To read more about uploading documents on Everlaw, feel free to refer to the articles in our Uploads section.
Table of Contents
- What is the uploads feature?
- Do I have access to upload documents?
- How Everlaw handles metadata
- Advanced processing defaults
What is the uploads feature?
Everlaw’s uploads feature allows you to add new data to your database at any time of your choosing.
- Native Files: Everlaw has a cloud-processing system that will automatically process native files for ingestion into the platform. This includes de-NISTing, deduping, and generating text, metadata, and images for your documents.
- Processed Files: You can also use the upload page to transfer processed files directly to Everlaw. Processed files can be either Bates-stamped or non-Bates stamped. Unlike native files, processed files are sent to the Everlaw support staff, who will need to put processed files through an intermediary stage before uploading them into the case. If you are an organization administrator, you can upload processed data for your organization (see organization administrator articles for more detail).
Once documents are successfully uploaded, they will be searchable and viewable in your project. You can also easily find documents by upload on the homepage under the Document Sets column, by searching for them, or by using the history cards in the uploads page. Please note the following:
- For native uploads: A native upload can contain one file, or multiple files. You can also retroactively upload new documents to an existing upload (useful if you want to group related documents together. See the “Preparing your native data to upload” section for more information). Uploaded documents go through three stages of processing before being added to your project: examine, PDF, and text. For more information about native uploads, see the native uploads article.
- For processed uploads: A processed data upload goes through three phases: (i) the successful transmission of the data to Everlaw, (ii) the completed processing of the data on the backend, and (iii) the uploading of the transmitted data onto the platform. You can keep tabs on what stage an upload is at via the appropriate card on the “Processed Data” page. For more information about processed data uploads, see the processed uploads article.
- If you are an organization admin, see the organization admin section for information on uploading processed data.
Do I have access to upload documents?
Because uploading documents adds the documents to your entire database and can thus affect projects that you are not on, the ability to upload documents is a database permission. In order to be granted the Upload permission, a database administrator must grant it to you from the Database Settings page. To read more about granting and receiving database permissions, please see this help article.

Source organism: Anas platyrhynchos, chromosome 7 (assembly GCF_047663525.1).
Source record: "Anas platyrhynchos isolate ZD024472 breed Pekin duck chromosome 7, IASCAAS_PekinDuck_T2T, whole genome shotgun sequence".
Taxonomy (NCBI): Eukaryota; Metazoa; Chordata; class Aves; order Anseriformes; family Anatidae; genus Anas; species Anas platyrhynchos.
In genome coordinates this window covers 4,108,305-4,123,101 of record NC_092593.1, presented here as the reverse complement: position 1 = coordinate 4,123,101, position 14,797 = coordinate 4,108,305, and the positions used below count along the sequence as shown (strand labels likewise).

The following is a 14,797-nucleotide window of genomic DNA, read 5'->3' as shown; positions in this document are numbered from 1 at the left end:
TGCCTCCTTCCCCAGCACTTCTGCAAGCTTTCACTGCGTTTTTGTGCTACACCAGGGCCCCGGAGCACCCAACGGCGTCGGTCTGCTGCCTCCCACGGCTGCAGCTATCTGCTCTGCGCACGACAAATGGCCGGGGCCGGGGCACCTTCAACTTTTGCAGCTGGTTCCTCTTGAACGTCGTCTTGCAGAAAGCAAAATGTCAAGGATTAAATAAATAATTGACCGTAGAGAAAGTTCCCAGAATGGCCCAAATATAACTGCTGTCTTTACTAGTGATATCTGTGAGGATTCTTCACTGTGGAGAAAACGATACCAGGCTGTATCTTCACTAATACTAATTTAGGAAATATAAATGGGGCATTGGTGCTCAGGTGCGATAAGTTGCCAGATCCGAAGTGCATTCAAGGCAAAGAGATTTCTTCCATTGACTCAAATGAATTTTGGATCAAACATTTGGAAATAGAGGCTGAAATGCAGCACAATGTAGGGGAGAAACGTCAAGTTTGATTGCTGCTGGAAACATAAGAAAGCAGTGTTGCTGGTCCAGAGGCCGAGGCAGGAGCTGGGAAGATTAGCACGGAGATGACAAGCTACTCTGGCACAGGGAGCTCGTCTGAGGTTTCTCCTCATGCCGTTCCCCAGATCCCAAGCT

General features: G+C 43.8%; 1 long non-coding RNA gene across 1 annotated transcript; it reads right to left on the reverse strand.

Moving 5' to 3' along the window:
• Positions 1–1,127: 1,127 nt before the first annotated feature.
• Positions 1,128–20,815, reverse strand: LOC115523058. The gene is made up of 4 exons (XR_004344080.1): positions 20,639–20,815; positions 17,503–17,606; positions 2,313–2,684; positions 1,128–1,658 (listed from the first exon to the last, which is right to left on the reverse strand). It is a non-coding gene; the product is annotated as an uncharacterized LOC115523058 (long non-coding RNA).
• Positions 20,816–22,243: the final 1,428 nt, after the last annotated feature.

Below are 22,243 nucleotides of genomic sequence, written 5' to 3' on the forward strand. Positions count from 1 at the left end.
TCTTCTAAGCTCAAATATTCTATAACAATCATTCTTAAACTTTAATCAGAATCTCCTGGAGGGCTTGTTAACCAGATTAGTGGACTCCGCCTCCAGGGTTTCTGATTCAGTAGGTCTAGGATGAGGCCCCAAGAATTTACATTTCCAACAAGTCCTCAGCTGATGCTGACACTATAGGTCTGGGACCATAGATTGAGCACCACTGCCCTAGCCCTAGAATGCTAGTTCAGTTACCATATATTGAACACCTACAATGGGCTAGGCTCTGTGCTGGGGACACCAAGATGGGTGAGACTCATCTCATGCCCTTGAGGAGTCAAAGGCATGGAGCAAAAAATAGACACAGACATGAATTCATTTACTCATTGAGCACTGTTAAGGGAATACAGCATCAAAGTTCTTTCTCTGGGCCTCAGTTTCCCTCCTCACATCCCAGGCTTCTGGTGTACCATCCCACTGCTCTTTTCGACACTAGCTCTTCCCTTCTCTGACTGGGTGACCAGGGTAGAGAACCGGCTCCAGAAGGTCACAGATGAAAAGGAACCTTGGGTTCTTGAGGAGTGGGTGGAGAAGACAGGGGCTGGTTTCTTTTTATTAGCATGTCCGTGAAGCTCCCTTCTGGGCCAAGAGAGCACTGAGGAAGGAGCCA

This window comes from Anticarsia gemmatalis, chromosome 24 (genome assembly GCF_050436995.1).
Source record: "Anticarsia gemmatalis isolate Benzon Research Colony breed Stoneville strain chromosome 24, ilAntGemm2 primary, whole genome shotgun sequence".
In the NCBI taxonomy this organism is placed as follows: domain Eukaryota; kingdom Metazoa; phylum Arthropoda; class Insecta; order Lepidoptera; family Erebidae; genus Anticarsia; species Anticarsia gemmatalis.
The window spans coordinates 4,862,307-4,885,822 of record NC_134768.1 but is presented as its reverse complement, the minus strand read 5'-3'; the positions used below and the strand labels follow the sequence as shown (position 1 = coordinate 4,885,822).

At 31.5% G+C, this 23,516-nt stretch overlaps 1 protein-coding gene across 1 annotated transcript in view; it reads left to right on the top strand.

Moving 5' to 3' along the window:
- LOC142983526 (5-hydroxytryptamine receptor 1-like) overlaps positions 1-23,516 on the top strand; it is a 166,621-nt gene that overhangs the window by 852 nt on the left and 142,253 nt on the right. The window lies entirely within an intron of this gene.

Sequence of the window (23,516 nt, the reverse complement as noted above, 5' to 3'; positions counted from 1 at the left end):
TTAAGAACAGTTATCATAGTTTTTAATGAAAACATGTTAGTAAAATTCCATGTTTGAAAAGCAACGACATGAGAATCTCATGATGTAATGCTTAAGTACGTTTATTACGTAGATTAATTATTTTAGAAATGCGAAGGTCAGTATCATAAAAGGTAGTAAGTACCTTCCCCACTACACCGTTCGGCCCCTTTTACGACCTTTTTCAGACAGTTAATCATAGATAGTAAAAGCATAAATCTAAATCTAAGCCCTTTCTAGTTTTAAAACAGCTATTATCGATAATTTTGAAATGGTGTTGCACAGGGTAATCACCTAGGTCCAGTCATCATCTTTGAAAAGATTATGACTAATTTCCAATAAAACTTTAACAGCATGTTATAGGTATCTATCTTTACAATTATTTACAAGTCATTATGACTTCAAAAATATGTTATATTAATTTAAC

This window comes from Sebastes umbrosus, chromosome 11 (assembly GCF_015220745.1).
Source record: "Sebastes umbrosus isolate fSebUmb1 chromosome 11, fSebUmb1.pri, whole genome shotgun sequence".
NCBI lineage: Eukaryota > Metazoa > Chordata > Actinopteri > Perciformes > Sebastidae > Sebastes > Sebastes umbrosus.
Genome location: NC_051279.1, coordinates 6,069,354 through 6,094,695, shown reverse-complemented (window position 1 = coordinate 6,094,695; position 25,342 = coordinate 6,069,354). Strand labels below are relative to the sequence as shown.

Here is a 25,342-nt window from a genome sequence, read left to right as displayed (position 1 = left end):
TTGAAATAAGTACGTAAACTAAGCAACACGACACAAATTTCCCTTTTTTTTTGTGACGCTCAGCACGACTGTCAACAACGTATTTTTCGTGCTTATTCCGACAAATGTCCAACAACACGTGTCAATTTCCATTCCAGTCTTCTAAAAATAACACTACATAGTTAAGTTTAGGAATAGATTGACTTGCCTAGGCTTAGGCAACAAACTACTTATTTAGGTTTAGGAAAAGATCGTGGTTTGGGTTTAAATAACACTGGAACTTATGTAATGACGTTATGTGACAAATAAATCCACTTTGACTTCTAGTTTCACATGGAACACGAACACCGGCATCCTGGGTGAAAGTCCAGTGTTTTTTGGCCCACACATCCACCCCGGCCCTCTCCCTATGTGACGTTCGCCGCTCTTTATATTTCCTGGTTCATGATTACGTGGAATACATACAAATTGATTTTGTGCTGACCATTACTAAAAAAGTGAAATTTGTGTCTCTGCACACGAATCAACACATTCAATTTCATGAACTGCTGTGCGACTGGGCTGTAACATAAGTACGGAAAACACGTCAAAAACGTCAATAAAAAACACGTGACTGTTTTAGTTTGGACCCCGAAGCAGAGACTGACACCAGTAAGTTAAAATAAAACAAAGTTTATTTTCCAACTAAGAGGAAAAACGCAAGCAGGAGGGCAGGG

How Everlaw handles metadata
Upon upload, Everlaw automatically detects metadata fields that refer to the same underlying concept, and groups them together. For example, all variations of the custodian field (“Custodian”, “Custdn”, “CUST”, etc.) will be grouped into the “Custodian” field. Though this automatic grouping is performed for all fields in the project, particular attention is paid to approximately 40 of the most common metadata fields, determined through an empirical analysis of the types of metadata fields that appear in document sets. These 40 or so fields are referred to as canonical fields. Raw metadata fields will therefore be mapped to these grouped and canonical fields upon upload.
You can view the ‘raw’, unmapped metadata fields for a document in the review window. If you expand the metadata panel and scroll to the bottom, you can expand the ‘raw metadata’ field category. All of the provided fields for a document will be visible. You can click again to hide.
Because of the mapping, the default name of a metadata field might not be original field name. If you hover over the value of a metadata field in the panel, you’ll be able to see both the original and mapped field name.
For more information on canonical fields, visit our help article about the topic.